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Student loan debt forgiveness a ‘big transfer of wealth’ from poor, working class to the rich: Payne

President Biden and congressional Democrats pushing to transfer college graduates’ student debt balance to the federal taxpayer is a political ruse that will enrich the elites and punish the poor, Charles Payne said Sunday.

In an interview with Mark Levin, the Fox Business anchor said such student loan forgiveness is really a wealth transfer from tradesmen, high school graduates and dropouts to the wealthier and more privileged Americans who were able to attend expensive postsecondary schools.

“It’s mind-boggling. I’m telling you, this is what really blows me away: This administration is in for the elites,” Payne said on “Life, Liberty & Levin.”

“They’re for the people in this country who are already on a glide path to enjoying the most out of the America — these college grads, they make the most money, they have the lowest unemployment, they live, on average, seven to 10 years longer than high school graduates and high school dropouts.”

“They are really the epitome of the American dream. And all this administration has done is take taxpayer money and giving them so much… ”

Payne said Democrats continue to try different “angles” to push their plans, which will result in an even further class-based divide in the United States than is already occurring under Democratic rule.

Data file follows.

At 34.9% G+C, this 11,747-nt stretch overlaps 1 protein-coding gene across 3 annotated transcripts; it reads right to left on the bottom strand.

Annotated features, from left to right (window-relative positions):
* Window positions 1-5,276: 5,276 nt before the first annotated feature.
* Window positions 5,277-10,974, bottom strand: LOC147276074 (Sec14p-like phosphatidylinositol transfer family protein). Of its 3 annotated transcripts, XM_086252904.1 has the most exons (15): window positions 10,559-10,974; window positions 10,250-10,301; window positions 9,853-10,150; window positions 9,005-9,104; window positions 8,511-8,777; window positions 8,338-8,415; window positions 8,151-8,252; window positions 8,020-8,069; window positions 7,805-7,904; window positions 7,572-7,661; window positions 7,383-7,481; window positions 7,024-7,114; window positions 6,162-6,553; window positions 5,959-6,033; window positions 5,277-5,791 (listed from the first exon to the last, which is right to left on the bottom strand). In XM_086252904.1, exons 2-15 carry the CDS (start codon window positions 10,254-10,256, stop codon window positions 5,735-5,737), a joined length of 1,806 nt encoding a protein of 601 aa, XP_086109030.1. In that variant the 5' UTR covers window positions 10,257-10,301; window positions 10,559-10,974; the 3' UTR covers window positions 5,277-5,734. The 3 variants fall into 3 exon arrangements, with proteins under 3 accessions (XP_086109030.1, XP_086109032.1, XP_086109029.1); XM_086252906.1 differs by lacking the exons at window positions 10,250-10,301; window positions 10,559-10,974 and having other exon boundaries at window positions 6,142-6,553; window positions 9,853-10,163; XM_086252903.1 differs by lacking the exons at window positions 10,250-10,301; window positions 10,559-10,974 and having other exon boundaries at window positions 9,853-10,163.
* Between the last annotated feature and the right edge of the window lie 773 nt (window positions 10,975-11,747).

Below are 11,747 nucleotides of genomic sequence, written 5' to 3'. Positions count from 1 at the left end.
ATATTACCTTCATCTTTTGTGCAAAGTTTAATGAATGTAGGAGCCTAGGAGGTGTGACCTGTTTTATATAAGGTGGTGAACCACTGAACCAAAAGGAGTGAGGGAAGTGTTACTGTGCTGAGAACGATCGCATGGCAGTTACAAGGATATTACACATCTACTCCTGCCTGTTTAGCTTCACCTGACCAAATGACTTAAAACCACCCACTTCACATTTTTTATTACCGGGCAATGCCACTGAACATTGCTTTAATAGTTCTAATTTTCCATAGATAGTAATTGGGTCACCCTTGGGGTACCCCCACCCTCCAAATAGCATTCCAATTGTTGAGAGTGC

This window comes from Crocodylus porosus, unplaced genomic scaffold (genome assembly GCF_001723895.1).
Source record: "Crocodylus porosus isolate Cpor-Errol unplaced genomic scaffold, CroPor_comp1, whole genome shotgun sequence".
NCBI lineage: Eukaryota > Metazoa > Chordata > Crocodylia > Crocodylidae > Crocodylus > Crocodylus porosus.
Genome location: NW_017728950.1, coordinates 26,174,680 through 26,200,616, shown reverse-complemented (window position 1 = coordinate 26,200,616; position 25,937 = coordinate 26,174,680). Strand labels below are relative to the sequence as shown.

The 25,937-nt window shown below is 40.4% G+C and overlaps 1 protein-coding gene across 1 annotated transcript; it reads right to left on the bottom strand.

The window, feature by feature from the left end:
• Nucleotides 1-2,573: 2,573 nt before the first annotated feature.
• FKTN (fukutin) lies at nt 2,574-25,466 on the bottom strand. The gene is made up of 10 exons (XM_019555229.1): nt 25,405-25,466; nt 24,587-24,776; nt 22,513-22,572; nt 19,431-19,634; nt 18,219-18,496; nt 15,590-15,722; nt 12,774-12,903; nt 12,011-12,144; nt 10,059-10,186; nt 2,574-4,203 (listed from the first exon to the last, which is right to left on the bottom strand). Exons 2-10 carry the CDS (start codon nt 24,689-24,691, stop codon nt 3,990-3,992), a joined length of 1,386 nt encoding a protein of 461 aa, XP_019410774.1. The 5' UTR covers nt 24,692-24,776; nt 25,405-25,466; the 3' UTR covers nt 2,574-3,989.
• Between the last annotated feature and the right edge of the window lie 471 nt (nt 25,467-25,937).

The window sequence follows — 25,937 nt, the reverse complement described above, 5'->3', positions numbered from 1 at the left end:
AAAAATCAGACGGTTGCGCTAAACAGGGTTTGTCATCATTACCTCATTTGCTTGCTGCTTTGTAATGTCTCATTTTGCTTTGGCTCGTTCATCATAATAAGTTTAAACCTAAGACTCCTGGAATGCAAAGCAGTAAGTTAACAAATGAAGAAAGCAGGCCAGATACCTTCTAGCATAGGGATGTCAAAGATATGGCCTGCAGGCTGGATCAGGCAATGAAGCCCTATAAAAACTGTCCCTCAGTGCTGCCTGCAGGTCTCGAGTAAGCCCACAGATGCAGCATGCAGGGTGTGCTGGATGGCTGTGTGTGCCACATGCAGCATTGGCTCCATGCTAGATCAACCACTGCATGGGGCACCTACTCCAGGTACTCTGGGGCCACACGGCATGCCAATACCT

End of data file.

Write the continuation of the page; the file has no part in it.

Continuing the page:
“[W]e have this big schism between the haves and have-nots. It’s going to get a whole lot worse after this, when somebody who might have put themselves through college by driving a taxi and paid off their student loans [versus] someone whose kids didn’t go to college, just the notion of it, the nerve of it is beyond the pale.”

“And yet they won’t stop. They keep pushing, pushing, pushing. They’re going to push it through. But I think it’s disastrous.”

Payne predicted when Democrats are able to ram through their debt forgiveness plan, inflation will soar even more than it already is, due to the stimulus-type effect of slashing the debit side of the ledger to the tune of $230 billion or more.

“And guess who pays… who will pay the brunt of that?” he asked. “It would be folks who didn’t even graduate or get an opportunity to go to school.”

 

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